The femoral stem of the artificial hip implants presently provided for in the art generally include a metallic shaft which is inserted into the central bore of the femur, after the removal of the diseased femoral head has been achieved. The shaft of the femoral stem is often secured within the bore of the femur by additional artificial means, such as bone cement (hydroxyapatite) or metal pins. Alternatively, the stem may be coated with a porous material which permits the bone to grow into, and fuse with the implant.
The difference in the moduli of elasticity between the metal of the implant and the surounding bone, however, causes a disproportionate, and unnaturally sharp loading of the surrounding bone during actions, such as stepping down a stair or standing up quickly. These sharp loadings shear the microinfusions of bone into the femoral stem, or jar the socket so sharply as to cause an excrutiating pain to rifle through the patient's leg and hip. This failure of implants of the present state of the art has been recognized by many as being the result of the disjunction in the modulous of elasticity of the implant as compared with the bone. Modest attempts at alloying different metals to bring the implant's elasticity closer to that of bone have been made. The vast difference between metal and bone, however, have made this a fruitless endeavor. Further, such alloying attempts, were they to be even moderately successful, would fail in the majority of patients, as the variation of bone strength within the classes of patients would lead only some to be relieved.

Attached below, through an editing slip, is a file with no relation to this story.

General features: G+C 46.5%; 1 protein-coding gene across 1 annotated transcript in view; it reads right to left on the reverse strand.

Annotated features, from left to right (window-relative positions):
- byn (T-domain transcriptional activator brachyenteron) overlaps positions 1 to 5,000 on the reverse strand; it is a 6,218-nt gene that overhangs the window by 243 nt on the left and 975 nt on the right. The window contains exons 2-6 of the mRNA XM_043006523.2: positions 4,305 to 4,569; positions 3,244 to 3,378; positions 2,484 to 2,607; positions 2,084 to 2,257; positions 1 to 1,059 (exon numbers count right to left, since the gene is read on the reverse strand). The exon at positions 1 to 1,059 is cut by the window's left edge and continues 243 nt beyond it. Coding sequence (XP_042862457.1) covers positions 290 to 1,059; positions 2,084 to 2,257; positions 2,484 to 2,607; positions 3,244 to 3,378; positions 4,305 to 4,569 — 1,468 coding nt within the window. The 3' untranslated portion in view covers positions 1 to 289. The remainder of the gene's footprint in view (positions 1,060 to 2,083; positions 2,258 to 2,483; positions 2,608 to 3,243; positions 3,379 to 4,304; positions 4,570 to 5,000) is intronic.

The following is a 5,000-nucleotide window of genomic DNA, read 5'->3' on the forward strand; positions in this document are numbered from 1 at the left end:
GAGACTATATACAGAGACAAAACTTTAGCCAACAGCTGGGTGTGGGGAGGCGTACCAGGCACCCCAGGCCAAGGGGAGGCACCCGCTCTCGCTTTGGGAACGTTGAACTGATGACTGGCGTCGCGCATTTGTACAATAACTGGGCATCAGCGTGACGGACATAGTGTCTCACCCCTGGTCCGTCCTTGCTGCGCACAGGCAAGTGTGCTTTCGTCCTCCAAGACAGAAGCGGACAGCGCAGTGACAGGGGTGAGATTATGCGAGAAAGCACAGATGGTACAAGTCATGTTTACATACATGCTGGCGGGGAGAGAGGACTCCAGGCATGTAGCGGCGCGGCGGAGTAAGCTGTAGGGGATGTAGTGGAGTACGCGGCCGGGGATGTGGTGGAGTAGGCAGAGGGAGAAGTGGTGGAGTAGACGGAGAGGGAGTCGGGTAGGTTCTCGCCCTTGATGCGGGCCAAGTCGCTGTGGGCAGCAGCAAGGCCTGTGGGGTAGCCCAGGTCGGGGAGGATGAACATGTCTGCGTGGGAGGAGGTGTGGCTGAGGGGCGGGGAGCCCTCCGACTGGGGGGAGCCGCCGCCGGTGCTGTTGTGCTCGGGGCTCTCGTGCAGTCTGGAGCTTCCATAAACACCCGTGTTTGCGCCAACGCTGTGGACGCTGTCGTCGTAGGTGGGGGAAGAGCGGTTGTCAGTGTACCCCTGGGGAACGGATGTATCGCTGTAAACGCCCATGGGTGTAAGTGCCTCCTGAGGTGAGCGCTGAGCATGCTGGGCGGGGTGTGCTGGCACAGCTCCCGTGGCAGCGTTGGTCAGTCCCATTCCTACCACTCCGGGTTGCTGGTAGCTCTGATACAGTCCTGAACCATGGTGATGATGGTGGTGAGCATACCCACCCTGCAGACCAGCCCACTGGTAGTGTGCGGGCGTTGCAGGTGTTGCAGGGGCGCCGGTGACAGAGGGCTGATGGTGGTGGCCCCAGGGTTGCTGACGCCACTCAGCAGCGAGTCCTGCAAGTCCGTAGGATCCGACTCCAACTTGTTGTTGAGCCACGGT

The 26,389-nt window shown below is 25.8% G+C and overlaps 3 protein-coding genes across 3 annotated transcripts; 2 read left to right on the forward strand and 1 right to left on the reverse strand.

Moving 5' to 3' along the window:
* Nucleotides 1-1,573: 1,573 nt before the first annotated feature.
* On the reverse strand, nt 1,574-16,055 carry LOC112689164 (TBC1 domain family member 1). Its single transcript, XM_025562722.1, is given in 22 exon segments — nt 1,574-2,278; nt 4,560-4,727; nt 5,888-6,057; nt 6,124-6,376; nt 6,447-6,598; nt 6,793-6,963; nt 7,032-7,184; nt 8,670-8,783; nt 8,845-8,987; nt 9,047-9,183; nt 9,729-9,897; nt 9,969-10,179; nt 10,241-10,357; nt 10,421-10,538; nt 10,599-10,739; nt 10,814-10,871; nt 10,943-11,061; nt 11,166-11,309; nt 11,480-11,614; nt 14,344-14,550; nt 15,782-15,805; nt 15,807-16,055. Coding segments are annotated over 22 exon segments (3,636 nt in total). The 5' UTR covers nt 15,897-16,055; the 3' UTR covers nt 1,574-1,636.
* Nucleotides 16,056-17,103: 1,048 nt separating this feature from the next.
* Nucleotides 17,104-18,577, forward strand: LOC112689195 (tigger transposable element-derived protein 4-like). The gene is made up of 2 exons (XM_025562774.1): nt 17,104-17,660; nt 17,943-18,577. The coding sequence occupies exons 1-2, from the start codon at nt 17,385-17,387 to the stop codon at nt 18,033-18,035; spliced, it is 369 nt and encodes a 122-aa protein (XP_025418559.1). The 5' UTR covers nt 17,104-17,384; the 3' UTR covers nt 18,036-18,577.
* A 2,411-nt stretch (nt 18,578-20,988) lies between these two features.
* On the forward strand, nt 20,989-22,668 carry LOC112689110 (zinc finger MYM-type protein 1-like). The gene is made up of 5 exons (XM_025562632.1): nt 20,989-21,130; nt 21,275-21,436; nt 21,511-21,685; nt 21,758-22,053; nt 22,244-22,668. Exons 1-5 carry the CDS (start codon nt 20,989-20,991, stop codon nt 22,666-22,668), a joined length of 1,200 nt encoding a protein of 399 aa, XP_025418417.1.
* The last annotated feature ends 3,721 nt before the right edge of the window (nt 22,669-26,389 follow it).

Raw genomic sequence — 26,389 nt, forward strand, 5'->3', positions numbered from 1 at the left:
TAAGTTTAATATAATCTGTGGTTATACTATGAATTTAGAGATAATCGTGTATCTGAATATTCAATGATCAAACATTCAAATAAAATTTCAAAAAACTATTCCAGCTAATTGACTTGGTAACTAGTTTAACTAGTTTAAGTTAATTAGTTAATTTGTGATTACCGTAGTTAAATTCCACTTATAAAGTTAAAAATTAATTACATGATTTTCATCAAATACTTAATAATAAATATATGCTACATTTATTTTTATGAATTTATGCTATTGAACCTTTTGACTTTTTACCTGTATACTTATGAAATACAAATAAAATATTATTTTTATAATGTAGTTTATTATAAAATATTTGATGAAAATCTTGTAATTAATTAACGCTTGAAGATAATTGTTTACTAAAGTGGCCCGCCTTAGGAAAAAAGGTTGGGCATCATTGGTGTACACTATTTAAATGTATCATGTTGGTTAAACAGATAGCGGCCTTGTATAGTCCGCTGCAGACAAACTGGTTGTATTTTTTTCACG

It is, therefore, a principal object of the present invention to provide an implantable femoral stem which provides widespread alleviation of the severe pain associated with hip implant devices when sharply loaded by normal activity.
In addition, it is a further object of the present invention to provide an implantable hip assembly in which the conformation of the hip stem provides a cushioning for the sharp loadings associated with normal activity.
SUMMARY OF THE INVENTION
The preceding objects are provided in the present invention which is a new and novel artificial hip implant having a femoral stem member in which the bone shaft portion of the stem comprises at least one section which is helically cut. More specifically, the at least one helically cut portion of the shaft shall be cut such that the stem has a spring-like force restoring capacity and such that the loading of the surrounding bone is maintained at a more typical level during normal activity. In certain preferred embodiments, the helically cut shaft shall further be coated and/or sheathed in a plastic covering to which the adjacent bone may adhere and/or fuse with, but which ingrowth will not interfere with the micromovement of the stem itself.